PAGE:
Sunday,23 September, 2018
Current issue | Issue 1324, (15 - 21 December 2016)
Sunday,23 September, 2018
Issue 1324, (15 - 21 December 2016)

Ahram Weekly

Egypt mourns

The terrorist attack at the St Peter and St Paul Church Sunday establishes clearly that Egypt needs stronger laws and a new government, writes Hussein Haridy

Al-Ahram Weekly

December has always been a month of hope and renewal. Not only in Western countries but also in countries like Egypt where both Muslims and Christians celebrate Christmas together. It is not unusual to see Christmas trees on sale in posh districts like Maadi, Zamalek and Garden City. And lately, shopping malls have discovered that celebrating Christmas is a very good marketing strategy to attract thousands of customers throughout the month of December. In the last few years, Egyptians saw a good omen in the fact that celebrating both Christmas and the anniversary of the Prophet Mohamed coincide chronologically.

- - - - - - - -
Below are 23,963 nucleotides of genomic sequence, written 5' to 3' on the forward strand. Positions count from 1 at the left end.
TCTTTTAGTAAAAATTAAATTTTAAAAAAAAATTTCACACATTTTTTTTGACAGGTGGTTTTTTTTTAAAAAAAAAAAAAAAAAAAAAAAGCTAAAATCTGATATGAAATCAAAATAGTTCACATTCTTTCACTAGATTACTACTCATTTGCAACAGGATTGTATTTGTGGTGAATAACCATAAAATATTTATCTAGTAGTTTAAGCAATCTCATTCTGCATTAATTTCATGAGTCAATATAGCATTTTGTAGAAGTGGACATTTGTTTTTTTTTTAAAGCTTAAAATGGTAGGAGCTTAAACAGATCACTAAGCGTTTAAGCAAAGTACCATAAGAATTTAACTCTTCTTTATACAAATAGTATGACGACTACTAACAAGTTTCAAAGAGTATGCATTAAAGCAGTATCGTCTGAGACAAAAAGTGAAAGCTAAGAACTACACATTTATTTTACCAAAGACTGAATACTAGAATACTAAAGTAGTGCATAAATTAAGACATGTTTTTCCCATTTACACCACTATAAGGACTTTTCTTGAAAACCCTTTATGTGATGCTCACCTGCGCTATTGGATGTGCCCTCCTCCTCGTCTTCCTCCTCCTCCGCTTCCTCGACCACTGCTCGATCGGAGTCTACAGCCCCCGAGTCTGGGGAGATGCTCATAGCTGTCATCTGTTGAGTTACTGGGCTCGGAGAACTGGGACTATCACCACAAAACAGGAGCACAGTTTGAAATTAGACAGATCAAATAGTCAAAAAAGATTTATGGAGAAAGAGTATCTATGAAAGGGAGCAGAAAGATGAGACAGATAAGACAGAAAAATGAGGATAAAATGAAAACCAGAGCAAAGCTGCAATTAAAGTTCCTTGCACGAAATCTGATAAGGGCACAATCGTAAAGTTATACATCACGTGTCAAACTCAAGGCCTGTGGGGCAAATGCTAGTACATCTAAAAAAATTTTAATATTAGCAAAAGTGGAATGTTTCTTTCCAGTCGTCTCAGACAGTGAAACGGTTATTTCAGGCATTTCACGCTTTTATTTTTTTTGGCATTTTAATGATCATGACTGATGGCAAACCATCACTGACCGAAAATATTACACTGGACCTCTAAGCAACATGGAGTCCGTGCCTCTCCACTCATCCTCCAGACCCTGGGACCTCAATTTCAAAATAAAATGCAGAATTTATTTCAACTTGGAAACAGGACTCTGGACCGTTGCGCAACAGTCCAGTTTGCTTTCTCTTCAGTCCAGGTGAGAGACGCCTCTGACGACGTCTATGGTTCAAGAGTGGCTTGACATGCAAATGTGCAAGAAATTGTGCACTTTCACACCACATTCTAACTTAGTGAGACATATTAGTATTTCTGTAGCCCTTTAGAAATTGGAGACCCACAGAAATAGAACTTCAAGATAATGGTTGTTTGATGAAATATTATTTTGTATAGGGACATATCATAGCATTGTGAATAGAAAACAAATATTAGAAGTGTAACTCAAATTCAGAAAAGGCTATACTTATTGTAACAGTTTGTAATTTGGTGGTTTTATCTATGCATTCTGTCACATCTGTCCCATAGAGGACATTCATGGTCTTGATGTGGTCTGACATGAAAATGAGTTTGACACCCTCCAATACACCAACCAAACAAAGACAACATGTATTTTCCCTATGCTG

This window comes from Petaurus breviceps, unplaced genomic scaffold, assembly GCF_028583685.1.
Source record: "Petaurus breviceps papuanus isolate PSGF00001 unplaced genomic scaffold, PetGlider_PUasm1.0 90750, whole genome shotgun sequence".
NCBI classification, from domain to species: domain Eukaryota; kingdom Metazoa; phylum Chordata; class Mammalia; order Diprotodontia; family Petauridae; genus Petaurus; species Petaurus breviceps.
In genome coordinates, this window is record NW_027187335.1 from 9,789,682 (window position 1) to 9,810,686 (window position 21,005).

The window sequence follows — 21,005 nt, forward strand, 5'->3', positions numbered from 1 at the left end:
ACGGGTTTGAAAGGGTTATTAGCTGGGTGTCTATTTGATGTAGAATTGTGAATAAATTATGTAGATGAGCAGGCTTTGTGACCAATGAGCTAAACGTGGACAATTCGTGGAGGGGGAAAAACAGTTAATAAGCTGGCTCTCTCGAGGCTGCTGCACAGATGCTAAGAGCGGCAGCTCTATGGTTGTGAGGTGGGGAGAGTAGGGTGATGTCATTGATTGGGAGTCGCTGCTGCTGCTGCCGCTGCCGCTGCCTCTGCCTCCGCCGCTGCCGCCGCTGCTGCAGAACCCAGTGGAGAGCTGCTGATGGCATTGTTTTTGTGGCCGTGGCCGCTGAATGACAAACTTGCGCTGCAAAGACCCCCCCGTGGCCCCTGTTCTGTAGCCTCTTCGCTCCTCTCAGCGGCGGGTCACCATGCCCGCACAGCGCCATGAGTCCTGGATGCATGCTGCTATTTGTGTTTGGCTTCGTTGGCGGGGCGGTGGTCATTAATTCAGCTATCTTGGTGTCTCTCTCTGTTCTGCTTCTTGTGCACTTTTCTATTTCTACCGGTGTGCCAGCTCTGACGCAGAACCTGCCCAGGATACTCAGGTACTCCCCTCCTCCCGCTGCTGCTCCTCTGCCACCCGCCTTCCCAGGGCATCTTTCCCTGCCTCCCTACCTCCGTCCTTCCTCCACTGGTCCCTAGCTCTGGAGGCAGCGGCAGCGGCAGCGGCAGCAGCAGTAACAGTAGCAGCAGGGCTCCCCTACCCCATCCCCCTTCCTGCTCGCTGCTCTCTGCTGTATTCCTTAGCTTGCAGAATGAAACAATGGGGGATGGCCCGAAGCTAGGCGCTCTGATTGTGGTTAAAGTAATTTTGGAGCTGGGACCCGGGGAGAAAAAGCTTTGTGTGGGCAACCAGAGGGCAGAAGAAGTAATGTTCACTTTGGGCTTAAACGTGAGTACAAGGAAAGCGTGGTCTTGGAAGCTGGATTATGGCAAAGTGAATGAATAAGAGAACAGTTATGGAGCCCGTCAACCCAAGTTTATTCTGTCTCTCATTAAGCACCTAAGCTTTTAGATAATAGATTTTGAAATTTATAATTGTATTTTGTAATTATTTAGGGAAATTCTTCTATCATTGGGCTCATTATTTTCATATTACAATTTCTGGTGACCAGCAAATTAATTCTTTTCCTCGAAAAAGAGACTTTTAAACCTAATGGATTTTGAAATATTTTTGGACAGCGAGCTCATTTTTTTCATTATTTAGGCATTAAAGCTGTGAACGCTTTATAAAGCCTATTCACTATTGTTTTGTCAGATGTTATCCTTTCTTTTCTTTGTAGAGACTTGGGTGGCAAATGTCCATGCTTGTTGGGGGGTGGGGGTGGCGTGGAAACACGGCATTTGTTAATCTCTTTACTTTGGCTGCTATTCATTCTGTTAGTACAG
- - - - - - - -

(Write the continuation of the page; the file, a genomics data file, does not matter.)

They have always prided themselves in living in a land that has respected religious diversity. Ever since the 1919 Revolution, Egyptians had expressed national pride in the peaceful coexistence of Muslims and Christians. And this despite the fact that extremism and fundamentalism tried to break the unbreakable. Still, the Egyptian people go to great lengths to keep this spirit of nationalism and peaceful coexistence alive. They consider it a national heritage. And rightly so. When we look at the map of the Middle East these days, we see countries torn asunder on religious and sectarian grounds.